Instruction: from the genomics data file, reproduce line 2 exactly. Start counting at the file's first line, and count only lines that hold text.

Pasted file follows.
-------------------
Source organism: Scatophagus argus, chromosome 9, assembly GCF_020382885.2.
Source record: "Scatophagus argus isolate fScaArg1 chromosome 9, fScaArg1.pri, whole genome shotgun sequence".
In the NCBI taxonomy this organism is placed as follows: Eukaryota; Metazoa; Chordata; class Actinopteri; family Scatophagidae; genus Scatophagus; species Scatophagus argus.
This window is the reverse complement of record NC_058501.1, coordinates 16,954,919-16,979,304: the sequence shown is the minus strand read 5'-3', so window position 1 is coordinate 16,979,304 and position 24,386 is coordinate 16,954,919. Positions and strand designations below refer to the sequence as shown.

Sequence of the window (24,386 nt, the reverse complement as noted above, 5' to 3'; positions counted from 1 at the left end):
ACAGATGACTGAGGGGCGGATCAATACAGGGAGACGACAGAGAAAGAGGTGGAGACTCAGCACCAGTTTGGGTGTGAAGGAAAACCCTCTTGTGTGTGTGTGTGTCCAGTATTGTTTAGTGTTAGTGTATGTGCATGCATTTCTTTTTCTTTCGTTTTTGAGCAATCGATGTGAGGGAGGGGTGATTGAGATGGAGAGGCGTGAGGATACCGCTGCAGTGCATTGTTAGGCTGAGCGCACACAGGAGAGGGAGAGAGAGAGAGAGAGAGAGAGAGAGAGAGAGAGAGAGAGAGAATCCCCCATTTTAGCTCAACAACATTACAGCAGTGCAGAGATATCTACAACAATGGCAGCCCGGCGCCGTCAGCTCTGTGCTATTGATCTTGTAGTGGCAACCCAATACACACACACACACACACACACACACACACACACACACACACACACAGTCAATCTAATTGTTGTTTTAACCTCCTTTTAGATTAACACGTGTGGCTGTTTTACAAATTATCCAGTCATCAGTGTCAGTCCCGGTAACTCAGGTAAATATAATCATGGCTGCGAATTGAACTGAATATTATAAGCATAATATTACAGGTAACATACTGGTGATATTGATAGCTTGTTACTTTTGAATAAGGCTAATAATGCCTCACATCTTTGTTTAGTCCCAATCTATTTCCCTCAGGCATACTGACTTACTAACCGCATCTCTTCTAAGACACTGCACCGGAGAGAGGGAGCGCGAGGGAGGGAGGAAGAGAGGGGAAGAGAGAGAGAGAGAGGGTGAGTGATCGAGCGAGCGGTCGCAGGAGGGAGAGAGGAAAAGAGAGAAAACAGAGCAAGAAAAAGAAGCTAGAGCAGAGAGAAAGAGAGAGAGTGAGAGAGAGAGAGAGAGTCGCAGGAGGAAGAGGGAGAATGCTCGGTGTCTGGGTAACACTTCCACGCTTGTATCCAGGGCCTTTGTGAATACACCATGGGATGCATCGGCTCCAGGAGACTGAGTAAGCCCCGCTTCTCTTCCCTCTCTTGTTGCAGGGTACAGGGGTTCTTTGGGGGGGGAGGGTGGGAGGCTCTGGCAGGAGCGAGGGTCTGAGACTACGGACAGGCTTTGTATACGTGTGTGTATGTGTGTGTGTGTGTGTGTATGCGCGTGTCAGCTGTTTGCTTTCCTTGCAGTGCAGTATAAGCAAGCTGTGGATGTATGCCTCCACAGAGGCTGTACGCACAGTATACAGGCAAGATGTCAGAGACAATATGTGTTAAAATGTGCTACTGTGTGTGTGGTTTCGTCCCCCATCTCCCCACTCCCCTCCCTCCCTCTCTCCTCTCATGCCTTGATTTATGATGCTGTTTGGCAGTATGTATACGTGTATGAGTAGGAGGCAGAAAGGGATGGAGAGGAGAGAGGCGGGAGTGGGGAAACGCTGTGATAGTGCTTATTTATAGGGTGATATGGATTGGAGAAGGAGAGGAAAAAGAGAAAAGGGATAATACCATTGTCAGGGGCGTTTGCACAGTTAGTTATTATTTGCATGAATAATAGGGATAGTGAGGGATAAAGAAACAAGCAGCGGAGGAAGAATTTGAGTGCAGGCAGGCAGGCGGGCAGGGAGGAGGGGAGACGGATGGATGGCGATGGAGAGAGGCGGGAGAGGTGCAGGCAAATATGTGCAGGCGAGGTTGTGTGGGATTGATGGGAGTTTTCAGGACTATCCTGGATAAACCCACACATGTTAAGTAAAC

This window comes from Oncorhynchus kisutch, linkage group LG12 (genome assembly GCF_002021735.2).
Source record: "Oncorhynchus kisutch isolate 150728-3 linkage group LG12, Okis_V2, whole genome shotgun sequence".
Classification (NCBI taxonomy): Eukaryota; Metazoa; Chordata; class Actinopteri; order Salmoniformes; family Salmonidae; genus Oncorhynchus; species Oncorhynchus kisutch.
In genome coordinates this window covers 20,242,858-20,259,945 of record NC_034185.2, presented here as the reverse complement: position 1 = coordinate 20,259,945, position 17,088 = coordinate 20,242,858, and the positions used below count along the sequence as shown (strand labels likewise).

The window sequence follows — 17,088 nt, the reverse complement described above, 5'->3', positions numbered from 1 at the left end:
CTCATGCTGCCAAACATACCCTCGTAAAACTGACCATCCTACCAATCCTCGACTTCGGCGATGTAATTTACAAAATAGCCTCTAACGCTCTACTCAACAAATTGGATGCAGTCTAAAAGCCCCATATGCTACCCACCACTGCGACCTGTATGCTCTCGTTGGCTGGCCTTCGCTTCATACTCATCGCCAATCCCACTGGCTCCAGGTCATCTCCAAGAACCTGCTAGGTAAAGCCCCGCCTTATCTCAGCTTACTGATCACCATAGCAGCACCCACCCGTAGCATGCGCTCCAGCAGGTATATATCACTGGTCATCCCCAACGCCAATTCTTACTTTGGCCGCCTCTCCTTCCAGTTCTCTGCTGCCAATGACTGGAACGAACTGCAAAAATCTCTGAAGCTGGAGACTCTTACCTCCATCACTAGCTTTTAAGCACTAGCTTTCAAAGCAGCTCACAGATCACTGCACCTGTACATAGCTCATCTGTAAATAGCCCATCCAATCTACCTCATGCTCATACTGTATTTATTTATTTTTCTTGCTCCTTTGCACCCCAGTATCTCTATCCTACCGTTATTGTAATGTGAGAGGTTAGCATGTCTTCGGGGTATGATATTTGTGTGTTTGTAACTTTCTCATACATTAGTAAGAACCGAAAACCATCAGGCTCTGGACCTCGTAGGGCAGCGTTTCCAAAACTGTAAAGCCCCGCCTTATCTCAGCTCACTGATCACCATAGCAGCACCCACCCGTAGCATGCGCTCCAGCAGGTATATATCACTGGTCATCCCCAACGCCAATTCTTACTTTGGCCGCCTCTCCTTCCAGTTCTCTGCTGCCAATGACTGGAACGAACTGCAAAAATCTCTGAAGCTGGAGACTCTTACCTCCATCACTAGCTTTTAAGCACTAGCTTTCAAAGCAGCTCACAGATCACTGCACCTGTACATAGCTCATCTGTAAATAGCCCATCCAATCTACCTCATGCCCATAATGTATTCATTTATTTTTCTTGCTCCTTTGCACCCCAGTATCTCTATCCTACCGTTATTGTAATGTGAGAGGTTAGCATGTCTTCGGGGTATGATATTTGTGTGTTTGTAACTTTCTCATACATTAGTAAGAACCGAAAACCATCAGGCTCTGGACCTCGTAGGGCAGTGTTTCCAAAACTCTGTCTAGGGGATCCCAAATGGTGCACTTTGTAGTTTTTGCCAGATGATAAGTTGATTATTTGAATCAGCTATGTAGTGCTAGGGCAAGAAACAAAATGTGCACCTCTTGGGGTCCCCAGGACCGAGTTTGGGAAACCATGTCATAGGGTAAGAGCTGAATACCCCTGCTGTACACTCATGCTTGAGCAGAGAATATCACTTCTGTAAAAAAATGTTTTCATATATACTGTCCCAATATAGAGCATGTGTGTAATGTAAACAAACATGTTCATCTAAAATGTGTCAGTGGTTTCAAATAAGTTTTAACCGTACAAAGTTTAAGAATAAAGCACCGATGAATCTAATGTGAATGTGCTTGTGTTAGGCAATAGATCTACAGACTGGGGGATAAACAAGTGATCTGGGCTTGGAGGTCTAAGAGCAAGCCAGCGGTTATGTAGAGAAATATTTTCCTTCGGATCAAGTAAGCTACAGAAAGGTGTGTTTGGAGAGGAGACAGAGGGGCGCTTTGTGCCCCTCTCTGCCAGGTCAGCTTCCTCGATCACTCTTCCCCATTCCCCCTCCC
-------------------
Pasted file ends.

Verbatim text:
Source record: "Scatophagus argus isolate fScaArg1 chromosome 9, fScaArg1.pri, whole genome shotgun sequence".